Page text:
What makes a culture is not, not being another culture. What I mean is that I am a Canadian because of a long history, of culture, art and a people not simply because I’am not an American. It is a weak kneed notion which I find simple minded and repugnant at the underlying nationalism behind it. I have so many good friends in the U.S. that know a great deal of this country and whom respect me for being a Canadian Artist. It insults me and them when such hyperbole is used in the mass media to insult both Canadians and Americans alike. Maybe it says more about the customer that brewery is trying to attract but no matter how you slice it, it is an ugly form of nationalism, which simply says I am Canadian because I am not American and that Americans are stupid.

I made this work to poke a stick at this notion (no pun intended). Nationalism is a crutch and if hockey is our national sport then a hockey crutch seemed like a fitting icon. I do not dislike hockey and why would I, it is a fast and wonderful game. I just hate any philosophy which motivates people to hate or think lesser of their neighbour. Our American neighbours may have problems but it is not their exclusivity: there are three fingers pointing back at us when we point the one at them. I think that to use the same hateful lexicon that I so hate in the American culture as our own in Canada is an anathema. I am a Canadian because of hundreds of years of history. I am a Canadian because of a strong tradition of art of which I was raised in under artists like Greg Curnoe or further back to Emily Carr. I am a Canadian because I understand our national literature without using a glossary of terms. I am not a Canadian because I’m not an American. How simplistic!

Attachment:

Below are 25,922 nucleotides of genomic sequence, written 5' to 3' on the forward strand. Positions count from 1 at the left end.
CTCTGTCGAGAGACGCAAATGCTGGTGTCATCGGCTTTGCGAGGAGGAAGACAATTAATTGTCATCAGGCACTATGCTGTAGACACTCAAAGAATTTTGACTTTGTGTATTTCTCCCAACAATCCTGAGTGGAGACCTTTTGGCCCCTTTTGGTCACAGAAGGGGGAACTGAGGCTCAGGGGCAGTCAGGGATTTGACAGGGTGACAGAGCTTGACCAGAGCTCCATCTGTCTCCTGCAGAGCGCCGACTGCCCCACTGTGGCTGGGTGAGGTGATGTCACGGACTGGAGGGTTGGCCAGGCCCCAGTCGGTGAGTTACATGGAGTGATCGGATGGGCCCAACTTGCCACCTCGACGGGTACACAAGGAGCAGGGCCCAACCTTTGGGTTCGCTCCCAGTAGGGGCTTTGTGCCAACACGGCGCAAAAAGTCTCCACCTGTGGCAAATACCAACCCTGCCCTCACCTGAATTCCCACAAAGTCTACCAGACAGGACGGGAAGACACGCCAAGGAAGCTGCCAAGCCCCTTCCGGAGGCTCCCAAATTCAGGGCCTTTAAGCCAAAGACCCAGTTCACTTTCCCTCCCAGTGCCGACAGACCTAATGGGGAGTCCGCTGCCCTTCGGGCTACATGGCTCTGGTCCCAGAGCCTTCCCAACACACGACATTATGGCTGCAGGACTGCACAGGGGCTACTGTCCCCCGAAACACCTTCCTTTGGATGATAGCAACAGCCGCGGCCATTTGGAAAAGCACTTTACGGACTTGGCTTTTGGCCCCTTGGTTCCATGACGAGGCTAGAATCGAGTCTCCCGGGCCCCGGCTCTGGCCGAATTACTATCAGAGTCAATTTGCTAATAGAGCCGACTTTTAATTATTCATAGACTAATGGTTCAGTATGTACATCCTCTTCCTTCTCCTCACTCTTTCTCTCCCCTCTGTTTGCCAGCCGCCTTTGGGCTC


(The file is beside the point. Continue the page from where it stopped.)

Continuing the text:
I AM A CITIZEN OF THIS WORLD AND A BROTHER AND SISTER TO ALL IN IT. Yes, I have a unique culture in being a Canadian and a Dutch immigrant here. Of those things I am proud but most certainly not arrogant of. I have seen much of this great world and realize that we all have much to be proud of. If anything maybe that is indeed why nationalism breeds its ugly head because we somehow feel inferior and to compensate we put ourselves above others. Canadians are generally a modest bunch and the truth be known that’s another reason why I’am proud to be one.

Gerard Pas - London, Canada


I Am... - click to view

I AM... Canadian
by Gerard P. Pas 2004-05
wood, metal, rubber and hockey tape
size is varied: approximately 2 metres

... please click on the image for an enlargement ...

I Am... - click to view
I Am... - click to view
I Am... - click to view I Am... - click to view
This wooden crutch is able to transform from a regular walking aid to a hockey stick by reversing the middle section which is both a rubber tipped crutch end and a hockey stick. The premise is that both crutches can transform so as to enable the user to walk and also skate; while playing the game of Ice Hockey.
... please click on any image for an enlargement ...

all images where taken using a nikon CoolPix 990 digital camera
and remain the copyright of Gerard Pas ©